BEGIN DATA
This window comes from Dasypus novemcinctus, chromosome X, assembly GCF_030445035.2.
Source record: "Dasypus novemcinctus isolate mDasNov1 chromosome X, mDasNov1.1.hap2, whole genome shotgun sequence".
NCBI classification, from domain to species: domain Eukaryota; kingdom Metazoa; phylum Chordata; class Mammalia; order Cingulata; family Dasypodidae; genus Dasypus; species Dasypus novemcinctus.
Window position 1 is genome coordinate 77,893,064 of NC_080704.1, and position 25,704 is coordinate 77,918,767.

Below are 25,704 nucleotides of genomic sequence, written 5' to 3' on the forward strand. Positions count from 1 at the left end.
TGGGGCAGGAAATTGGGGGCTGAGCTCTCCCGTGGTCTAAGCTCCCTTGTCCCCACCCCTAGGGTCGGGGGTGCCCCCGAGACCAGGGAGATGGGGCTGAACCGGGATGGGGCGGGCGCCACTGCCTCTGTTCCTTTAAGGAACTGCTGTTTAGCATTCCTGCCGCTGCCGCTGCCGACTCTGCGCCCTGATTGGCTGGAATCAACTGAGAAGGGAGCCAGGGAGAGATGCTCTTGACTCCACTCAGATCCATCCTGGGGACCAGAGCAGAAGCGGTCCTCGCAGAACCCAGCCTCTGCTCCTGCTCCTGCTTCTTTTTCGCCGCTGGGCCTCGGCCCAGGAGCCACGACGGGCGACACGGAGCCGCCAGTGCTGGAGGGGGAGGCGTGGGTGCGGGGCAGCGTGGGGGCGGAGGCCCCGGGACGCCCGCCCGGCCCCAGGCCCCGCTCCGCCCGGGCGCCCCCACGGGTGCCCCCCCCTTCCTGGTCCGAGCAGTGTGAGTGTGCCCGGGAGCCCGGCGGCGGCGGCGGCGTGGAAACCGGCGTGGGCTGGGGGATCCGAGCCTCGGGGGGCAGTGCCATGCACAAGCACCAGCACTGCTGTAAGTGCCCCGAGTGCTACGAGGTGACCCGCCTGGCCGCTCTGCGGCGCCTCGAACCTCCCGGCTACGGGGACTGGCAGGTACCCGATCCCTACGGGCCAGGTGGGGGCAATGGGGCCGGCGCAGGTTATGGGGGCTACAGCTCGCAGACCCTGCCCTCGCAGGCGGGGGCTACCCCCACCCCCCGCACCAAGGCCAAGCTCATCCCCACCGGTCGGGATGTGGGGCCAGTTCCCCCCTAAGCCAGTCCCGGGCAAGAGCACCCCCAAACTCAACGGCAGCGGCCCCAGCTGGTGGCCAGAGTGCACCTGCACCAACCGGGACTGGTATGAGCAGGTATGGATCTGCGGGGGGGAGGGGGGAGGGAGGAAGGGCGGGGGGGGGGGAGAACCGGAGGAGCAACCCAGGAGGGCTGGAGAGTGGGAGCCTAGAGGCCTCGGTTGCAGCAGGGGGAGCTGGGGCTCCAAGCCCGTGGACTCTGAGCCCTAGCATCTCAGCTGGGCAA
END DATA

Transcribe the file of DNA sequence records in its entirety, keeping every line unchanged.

This window comes from Dasypus novemcinctus, chromosome X, assembly GCF_030445035.2.
Source record: "Dasypus novemcinctus isolate mDasNov1 chromosome X, mDasNov1.1.hap2, whole genome shotgun sequence".
NCBI classification, from domain to species: domain Eukaryota; kingdom Metazoa; phylum Chordata; class Mammalia; order Cingulata; family Dasypodidae; genus Dasypus; species Dasypus novemcinctus.
Window position 1 is genome coordinate 77,893,064 of NC_080704.1, and position 25,704 is coordinate 77,918,767.

Below are 25,704 nucleotides of genomic sequence, written 5' to 3' on the forward strand. Positions count from 1 at the left end.
TGGGGCAGGAAATTGGGGGCTGAGCTCTCCCGTGGTCTAAGCTCCCTTGTCCCCACCCCTAGGGTCGGGGGTGCCCCCGAGACCAGGGAGATGGGGCTGAACCGGGATGGGGCGGGCGCCACTGCCTCTGTTCCTTTAAGGAACTGCTGTTTAGCATTCCTGCCGCTGCCGCTGCCGACTCTGCGCCCTGATTGGCTGGAATCAACTGAGAAGGGAGCCAGGGAGAGATGCTCTTGACTCCACTCAGATCCATCCTGGGGACCAGAGCAGAAGCGGTCCTCGCAGAACCCAGCCTCTGCTCCTGCTCCTGCTTCTTTTTCGCCGCTGGGCCTCGGCCCAGGAGCCACGACGGGCGACACGGAGCCGCCAGTGCTGGAGGGGGAGGCGTGGGTGCGGGGCAGCGTGGGGGCGGAGGCCCCGGGACGCCCGCCCGGCCCCAGGCCCCGCTCCGCCCGGGCGCCCCCACGGGTGCCCCCCCCTTCCTGGTCCGAGCAGTGTGAGTGTGCCCGGGAGCCCGGCGGCGGCGGCGGCGTGGAAACCGGCGTGGGCTGGGGGATCCGAGCCTCGGGGGGCAGTGCCATGCACAAGCACCAGCACTGCTGTAAGTGCCCCGAGTGCTACGAGGTGACCCGCCTGGCCGCTCTGCGGCGCCTCGAACCTCCCGGCTACGGGGACTGGCAGGTACCCGATCCCTACGGGCCAGGTGGGGGCAATGGGGCCGGCGCAGGTTATGGGGGCTACAGCTCGCAGACCCTGCCCTCGCAGGCGGGGGCTACCCCCACCCCCCGCACCAAGGCCAAGCTCATCCCCACCGGTCGGGATGTGGGGCCAGTTCCCCCCTAAGCCAGTCCCGGGCAAGAGCACCCCCAAACTCAACGGCAGCGGCCCCAGCTGGTGGCCAGAGTGCACCTGCACCAACCGGGACTGGTATGAGCAGGTATGGATCTGCGGGGGGGAGGGGGGAGGGAGGAAGGGCGGGGGGGGGGGAGAACCGGAGGAGCAACCCAGGAGGGCTGGAGAGTGGGAGCCTAGAGGCCTCGGTTGCAGCAGGGGGAGCTGGGGCTCCAAGCCCGTGGACTCTGAGCCCTAGCATCTCAGCTGGGCAA